May 3, 2010

State targets part-timers with health coverage plan

Employers must have more than 50 workers and be willing to contribute.

By John Richardson jrichardson@pressherald.com
Staff Writer

Maine is starting an $8 million-a-year effort to provide health insurance to part-time workers who don’t get coverage through employers and don’t qualify for government plans.

The state’s Dirigo Health Agency is offering federally funded vouchers to help pay insurance premiums for qualified companies and workers. The first round of employees started receiving coverage May 1.

State officials say the program will help fill one more crack in the broken health insurance system, at least until federal reforms take effect and expand coverage options in four years.

However, access to the vouchers will be limited, partly because of program restrictions and partly because $8 million will go only so far in today’s expensive private insurance market.

Officials said the money should allow them to provide insurance to about 3,000 Mainers, including workers and their family members.

“This program is very much a bridge to national reform,” said Trish Riley, director of the Governor’s Office of Health Policy and Finance.

“It’s all incremental, but it’s a positive step in the right direction.”

To qualify, an employer must have more than 50 workers and be willing to pay at least 5 percent of the insurance costs for its part-timers.

Among other requirements, qualified employees must work 35 or fewer hours a week and earn less than $32,490 a year to qualify for individual coverage.
 

Employees pay $30 to $330 a month for the insurance, depending on how much they earn and the amount of assets they own. Workers who also need insurance for family members have higher income limits and will pay additional premiums.
 

Whatever isn’t paid for by the company and the employee will be covered by the new vouchers.
 

“I’ve been without insurance for about two years now, and it’s been sort of a scary feeling,” said Bette Chesley of East Madison, who is in the first round of workers to receive coverage.
 

Chesley is a part-time rehabilitation technician for Merrymeeting Behavioral Health Associates, which has offices in Brunswick and Skowhegan. The company applied for the vouchers so it could extend health insurance benefits to part-time workers.
 

As a part-time employee, Chesley was not eligible for health insurance and could never afford to pay hundreds of dollars a month to buy her own insurance. Now, she said, “I only have to pay $70 a month. That’s awesome. It’s hard to believe.”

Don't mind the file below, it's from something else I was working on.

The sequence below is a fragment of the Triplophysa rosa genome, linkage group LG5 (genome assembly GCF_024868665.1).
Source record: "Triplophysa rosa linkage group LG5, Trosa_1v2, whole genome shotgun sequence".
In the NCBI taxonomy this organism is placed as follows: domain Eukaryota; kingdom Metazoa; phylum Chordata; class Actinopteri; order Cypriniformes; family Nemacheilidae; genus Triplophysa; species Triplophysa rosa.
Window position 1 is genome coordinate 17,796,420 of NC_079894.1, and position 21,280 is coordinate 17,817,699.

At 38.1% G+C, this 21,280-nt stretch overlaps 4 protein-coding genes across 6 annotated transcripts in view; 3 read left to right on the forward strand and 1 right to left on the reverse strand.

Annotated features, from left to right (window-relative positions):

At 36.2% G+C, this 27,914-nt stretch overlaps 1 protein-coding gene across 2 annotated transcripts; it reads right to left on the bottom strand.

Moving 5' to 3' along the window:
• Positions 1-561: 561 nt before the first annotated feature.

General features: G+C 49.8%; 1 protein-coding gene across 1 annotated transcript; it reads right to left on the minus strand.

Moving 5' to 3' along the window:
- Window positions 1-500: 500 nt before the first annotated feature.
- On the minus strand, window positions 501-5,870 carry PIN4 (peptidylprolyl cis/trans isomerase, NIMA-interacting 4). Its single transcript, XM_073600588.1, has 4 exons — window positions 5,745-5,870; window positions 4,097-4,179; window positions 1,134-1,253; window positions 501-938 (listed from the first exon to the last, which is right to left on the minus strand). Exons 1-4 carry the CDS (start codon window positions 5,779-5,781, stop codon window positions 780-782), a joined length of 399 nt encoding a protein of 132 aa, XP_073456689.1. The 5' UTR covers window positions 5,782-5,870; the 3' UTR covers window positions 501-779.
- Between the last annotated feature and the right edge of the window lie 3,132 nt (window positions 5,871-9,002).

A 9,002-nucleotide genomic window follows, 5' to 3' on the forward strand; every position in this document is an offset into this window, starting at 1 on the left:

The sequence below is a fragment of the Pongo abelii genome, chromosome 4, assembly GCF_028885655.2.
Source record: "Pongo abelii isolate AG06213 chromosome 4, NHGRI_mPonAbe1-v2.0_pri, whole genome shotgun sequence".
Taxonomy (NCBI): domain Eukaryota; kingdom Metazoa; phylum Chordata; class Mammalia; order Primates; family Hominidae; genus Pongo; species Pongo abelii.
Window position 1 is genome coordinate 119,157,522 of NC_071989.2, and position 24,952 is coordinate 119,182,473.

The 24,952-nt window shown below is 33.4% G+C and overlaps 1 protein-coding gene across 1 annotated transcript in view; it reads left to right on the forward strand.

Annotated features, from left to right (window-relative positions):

About 20 uninsured part-time workers at the company qualified for the new vouchers, said Brenda Stinchfield, the human resources director. “It was a wonderful surprise – a fantastic opportunity.”
 

Statewide, the funding is enough to cover about 3,000 people, assuming an average voucher of about $225 a month. It will be phased in, adding about 75 workers each month so that employers can expand coverage as they renew insurance contracts.
 

The federal funding also covers administrative costs and the cost of consultants who will track the effectiveness of a voucher-based program, officials said.
 

Dirigo Health was awarded the federal money last fall to provide insurance to people who can’t get insurance otherwise. The agency designed the program to focus on part-time workers in companies with more than 50 workers, in part because those employees don’t qualify for coverage through Dirigo Choice.
 

The state estimates there are 20,000 part-time workers statewide who could qualify, including some who are offered insurance at work but can’t afford it. The new program is not expected to work for every company, however.
 

Eligible companies have to be able to afford the additional premium costs for all part-timers, and they have to make sure that at least 75 percent of their workers participate in their insurance plans, among other things.
 

“The stars would have to be aligned for it to functionally work,” said Joel Allumbaugh, president of the Maine Association of Health

Underwriters and a broker who coordinates insurance plans for employers.

“There are going to be a whole lot of companies (the vouchers are) just not logistically going to work for.”

While some brokers immediately found companies that might take advantage of the program, others ran up against too many potential complications.

Allumbaugh, for example, said that it wouldn’t work for any of his clients, and that he would be concerned that a company wouldn’t receive enough slots to cover all of its part-timers, including future employees.

The state also has received questions about how the limited number of vouchers will be distributed fairly, and about the large expense of the program, said Karynlee Harrington, executive director of Dirigo Health Agency.

Vouchers will be given out on a first-come, first-served basis and the agency will be flexible in working with individual companies, Harrington said. She also said the high cost of the program, like other efforts to expand access to insurance, simply reflects the underlying problem of rising health care costs.

“People are still trying to figure out how it all works,” Harrington said. While it won’t solve the health insurance problem for every company or part-time worker, she said, “there are people out there that this program will help.”

Staff Writer John Richardson can be contacted at 791-6324 or at:
jrichardson@pressherald.com
 

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